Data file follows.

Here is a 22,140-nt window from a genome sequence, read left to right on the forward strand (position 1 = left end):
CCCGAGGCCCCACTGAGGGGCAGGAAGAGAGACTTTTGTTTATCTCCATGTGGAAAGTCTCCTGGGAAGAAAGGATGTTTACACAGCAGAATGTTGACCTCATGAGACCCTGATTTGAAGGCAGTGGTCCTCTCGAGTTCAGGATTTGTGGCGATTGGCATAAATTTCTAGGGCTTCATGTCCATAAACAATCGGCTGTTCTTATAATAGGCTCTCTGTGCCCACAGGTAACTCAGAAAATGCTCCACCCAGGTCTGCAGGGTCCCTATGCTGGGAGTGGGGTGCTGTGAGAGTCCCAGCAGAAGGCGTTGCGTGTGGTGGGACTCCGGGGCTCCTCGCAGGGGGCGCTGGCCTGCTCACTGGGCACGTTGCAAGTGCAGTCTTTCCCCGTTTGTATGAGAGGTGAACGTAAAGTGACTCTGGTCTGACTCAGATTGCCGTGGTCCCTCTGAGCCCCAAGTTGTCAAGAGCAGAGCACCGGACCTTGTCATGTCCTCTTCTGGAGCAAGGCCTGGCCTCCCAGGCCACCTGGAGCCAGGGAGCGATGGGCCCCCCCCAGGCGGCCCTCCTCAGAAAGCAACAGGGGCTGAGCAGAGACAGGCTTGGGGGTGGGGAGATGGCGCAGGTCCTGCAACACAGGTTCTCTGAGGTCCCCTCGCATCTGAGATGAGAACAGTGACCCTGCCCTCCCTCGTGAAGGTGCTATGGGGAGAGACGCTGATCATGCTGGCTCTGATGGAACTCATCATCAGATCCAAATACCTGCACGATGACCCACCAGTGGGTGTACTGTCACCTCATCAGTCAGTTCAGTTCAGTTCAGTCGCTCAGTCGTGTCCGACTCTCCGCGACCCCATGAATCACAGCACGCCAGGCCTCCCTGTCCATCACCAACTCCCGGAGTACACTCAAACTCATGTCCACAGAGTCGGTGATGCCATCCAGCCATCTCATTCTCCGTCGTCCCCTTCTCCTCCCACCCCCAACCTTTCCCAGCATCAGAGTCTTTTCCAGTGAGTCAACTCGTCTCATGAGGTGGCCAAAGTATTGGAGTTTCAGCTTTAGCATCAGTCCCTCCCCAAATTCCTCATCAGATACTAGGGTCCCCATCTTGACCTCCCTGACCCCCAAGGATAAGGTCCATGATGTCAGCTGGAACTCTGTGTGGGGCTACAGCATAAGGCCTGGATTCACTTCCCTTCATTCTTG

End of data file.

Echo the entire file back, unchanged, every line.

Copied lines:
Here is a 22,140-nt window from a genome sequence, read left to right on the forward strand (position 1 = left end):
CCCGAGGCCCCACTGAGGGGCAGGAAGAGAGACTTTTGTTTATCTCCATGTGGAAAGTCTCCTGGGAAGAAAGGATGTTTACACAGCAGAATGTTGACCTCATGAGACCCTGATTTGAAGGCAGTGGTCCTCTCGAGTTCAGGATTTGTGGCGATTGGCATAAATTTCTAGGGCTTCATGTCCATAAACAATCGGCTGTTCTTATAATAGGCTCTCTGTGCCCACAGGTAACTCAGAAAATGCTCCACCCAGGTCTGCAGGGTCCCTATGCTGGGAGTGGGGTGCTGTGAGAGTCCCAGCAGAAGGCGTTGCGTGTGGTGGGACTCCGGGGCTCCTCGCAGGGGGCGCTGGCCTGCTCACTGGGCACGTTGCAAGTGCAGTCTTTCCCCGTTTGTATGAGAGGTGAACGTAAAGTGACTCTGGTCTGACTCAGATTGCCGTGGTCCCTCTGAGCCCCAAGTTGTCAAGAGCAGAGCACCGGACCTTGTCATGTCCTCTTCTGGAGCAAGGCCTGGCCTCCCAGGCCACCTGGAGCCAGGGAGCGATGGGCCCCCCCCAGGCGGCCCTCCTCAGAAAGCAACAGGGGCTGAGCAGAGACAGGCTTGGGGGTGGGGAGATGGCGCAGGTCCTGCAACACAGGTTCTCTGAGGTCCCCTCGCATCTGAGATGAGAACAGTGACCCTGCCCTCCCTCGTGAAGGTGCTATGGGGAGAGACGCTGATCATGCTGGCTCTGATGGAACTCATCATCAGATCCAAATACCTGCACGATGACCCACCAGTGGGTGTACTGTCACCTCATCAGTCAGTTCAGTTCAGTTCAGTCGCTCAGTCGTGTCCGACTCTCCGCGACCCCATGAATCACAGCACGCCAGGCCTCCCTGTCCATCACCAACTCCCGGAGTACACTCAAACTCATGTCCACAGAGTCGGTGATGCCATCCAGCCATCTCATTCTCCGTCGTCCCCTTCTCCTCCCACCCCCAACCTTTCCCAGCATCAGAGTCTTTTCCAGTGAGTCAACTCGTCTCATGAGGTGGCCAAAGTATTGGAGTTTCAGCTTTAGCATCAGTCCCTCCCCAAATTCCTCATCAGATACTAGGGTCCCCATCTTGACCTCCCTGACCCCCAAGGATAAGGTCCATGATGTCAGCTGGAACTCTGTGTGGGGCTACAGCATAAGGCCTGGATTCACTTCCCTTCATTCTTG